Obstructive sleep apnea (OSA) is a sneaky disease affecting 22 to 25 million American adults. These figures are uncertain as it’s thought that the majority of sufferers – up to 80% of patients with moderate to severe cases – are actually unaware that they have OSA (hence its sneaky nature). This is partially due to lack of knowledge about this disease but also because the only way to definitively diagnose OSA is with a sleep study, which requires significant resources. The American Journal of Epidemiology reports a significant increase in the prevalence of OSA over the last 20 years, thought to be due to the link between OSA and obesity. During sleep, the upper airway becomes blocked from a collapse of the anatomy around the throat, resulting in recurrent moments of apnea, which basically means you stop breathing. Now, because we all know that oxygen is important for survival, it should come as no surprise that taking in significantly reduced amounts of it over several hours every night can lead to some problems.

The Bidirectional Relationship Between Obesity and OSA
The bidirectional relationship between obesity and OSA is well accepted – obesity and weight gain are considered to be the strongest risk factors for the development and progression of OSA, and the presence of OSA is also a contributor to rapid weight gain, plunging the luckless subject into what might be termed a vicious cycle. The presence of OSA in obese patients is thought to be as high as 45%, around double that of the general population, while the percentage of excessive weight/obesity in patients with OSA is around 70%. This vicious cycle is complex and not fully understood in its entirety, but might involve something like this: increasing weight and fat deposition in the structures around the upper airway can increase its likelihood to collapse during sleep and induce apnea; poor sleep quality and excessive daytime sleepiness from OSA can lead to lethargy, reduced physical activity, and altered eating patterns, which, in turn, contribute to weight gain and obesity.

Weight loss is thought to be an effective concurrent therapy for reducing the severity of OSA but alone does not eliminate OSA entirely for all patients, who will still be recommended to use a CPAP (continuous positive airway pressure) machine. In theory, improving sleep quality by reducing overnight apnea events with a CPAP machine can help to increase energy levels during the day, perhaps to a point where the patient may be energized enough to jump out of the vicious obesity-OSA cycle and go for a real cycle instead, encouraging further weight loss.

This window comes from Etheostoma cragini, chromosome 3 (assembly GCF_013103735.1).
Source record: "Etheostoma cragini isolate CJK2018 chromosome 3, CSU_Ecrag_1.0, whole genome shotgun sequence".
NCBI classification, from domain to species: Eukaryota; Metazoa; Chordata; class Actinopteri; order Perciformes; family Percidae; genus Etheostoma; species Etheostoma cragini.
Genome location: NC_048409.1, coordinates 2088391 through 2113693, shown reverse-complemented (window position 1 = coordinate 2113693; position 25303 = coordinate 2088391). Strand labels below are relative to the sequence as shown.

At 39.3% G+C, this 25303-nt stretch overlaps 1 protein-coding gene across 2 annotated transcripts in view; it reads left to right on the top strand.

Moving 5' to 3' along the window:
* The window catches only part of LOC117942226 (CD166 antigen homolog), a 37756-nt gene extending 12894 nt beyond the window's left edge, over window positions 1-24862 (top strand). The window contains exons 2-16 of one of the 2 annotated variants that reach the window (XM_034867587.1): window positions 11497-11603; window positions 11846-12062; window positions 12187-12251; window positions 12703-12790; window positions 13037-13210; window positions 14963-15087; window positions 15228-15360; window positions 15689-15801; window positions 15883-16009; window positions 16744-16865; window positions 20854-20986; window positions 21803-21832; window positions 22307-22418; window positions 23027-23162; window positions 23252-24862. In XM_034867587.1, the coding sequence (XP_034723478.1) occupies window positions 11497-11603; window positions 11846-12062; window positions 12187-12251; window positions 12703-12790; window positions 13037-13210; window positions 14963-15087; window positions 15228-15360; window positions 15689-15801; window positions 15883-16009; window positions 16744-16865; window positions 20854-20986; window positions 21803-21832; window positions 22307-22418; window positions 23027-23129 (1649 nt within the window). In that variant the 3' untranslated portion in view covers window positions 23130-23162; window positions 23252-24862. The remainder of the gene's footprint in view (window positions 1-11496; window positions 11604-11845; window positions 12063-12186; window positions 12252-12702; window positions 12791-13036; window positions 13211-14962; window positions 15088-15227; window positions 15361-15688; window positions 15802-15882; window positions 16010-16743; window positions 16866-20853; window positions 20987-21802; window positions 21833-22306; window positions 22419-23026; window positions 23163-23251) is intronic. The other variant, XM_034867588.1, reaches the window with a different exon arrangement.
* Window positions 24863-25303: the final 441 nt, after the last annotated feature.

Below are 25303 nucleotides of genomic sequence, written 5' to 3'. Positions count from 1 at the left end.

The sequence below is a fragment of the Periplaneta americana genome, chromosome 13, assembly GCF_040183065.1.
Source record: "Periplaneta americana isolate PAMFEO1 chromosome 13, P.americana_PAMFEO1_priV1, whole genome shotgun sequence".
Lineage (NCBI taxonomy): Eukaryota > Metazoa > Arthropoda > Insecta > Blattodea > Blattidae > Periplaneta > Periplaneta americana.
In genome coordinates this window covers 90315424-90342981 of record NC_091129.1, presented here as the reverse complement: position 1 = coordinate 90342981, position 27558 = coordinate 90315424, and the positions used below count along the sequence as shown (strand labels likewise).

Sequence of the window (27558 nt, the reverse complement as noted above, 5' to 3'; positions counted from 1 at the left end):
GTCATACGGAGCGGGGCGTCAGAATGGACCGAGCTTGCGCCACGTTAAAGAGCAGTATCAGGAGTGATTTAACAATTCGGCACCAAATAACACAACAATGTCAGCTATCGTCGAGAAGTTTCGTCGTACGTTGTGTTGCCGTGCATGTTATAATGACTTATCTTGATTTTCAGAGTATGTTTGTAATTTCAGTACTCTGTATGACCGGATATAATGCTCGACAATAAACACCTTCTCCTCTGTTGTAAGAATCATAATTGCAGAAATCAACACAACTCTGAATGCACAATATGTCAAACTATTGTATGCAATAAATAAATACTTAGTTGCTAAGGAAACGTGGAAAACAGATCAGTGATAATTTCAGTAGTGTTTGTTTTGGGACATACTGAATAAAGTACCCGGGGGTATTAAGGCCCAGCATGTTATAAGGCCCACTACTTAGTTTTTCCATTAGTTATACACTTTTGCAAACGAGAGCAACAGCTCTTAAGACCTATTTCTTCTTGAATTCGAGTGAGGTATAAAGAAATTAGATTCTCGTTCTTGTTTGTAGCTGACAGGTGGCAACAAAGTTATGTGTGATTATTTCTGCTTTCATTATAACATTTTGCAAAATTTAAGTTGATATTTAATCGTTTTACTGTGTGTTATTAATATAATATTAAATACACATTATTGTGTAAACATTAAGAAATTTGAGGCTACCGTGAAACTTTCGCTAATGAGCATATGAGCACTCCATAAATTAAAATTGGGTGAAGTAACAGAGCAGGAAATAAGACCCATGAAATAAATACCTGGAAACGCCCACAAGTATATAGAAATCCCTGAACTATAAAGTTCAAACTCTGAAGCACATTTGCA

The Exclusive Relationship Between Diabetes and OSA
OSA appears to be good friends with diabetes, with studies showing up to 30% of OSA patients having type 2 diabetes and a huge 86% of obese diabetic patients having OSA, with the severity of OSA linked to poor diabetic control. Moderate to severe OSA has been shown to increase the risk of developing type 2 diabetes, although this association was not found with mild OSA cases. It is thought the effects of OSA impact insulin resistance and dysfunction of insulin production by the pancreas, leading to insulin-dependent (type 2) diabetes. The effects of diabetes on OSA is less well understood but hypothesized that weight gain associated with diabetes contributes to the development of OSA or exacerbation of existing OSA. A large confounding factor while investigating the exclusive relationship between diabetes and OSA is the fact that obesity is often quite friendly with both diabetes and OSA, making a sort of blurry love triangle. Nonetheless, because of the strong associations, the International Diabetes Foundation recommends screening for OSA in high-risk diabetic patients.

Although blood sugar control does not seem to improve with the treatment of OSA with CPAP, failing to treat OSA at all is associated with an increased problem with diabetic complications, including diabetic eye disease, kidney disease, and neuropathy.

The evidence associating obstructive sleep apnea with both obesity and diabetes is weighty, supporting concurrent management with CPAP and weight loss/good diabetic control in affected patients.

Next month  we discuss the grim link between OSA and mental health.

American Sleep Apnea Association. https://www.sleepapnea.org/learn/sleep-apnea-information-clinicians/
Rising prevalence of sleep apnea in U.S. threatens public health. https://aasm.org/rising-prevalence-of-sleep-apnea-in-u-s-threatens-public-health/
Comorbidities associated with obstructive sleep apnea: a retrospective study. https://www.ncbi.nlm.nih.gov/pmc/articles/PMC4835326/
Obstructive sleep apnea and comorbidities: a dangerous liaison. https://mrmjournal.biomedcentral.com/articles/10.1186/s40248-019-0172-9
Obstructive sleep apnoea and obesity. https://www.racgp.org.au/afp/2017/july/obstructive-sleep-apnoea-and-obesity/
Interactions between obesity and obstructive sleep apnea. https://www.ncbi.nlm.nih.gov/pmc/articles/PMC3021364/
Obstructive sleep apnoea and type 2 diabetes. https://www.ncbi.nlm.nih.gov/pmc/articles/PMC5983096/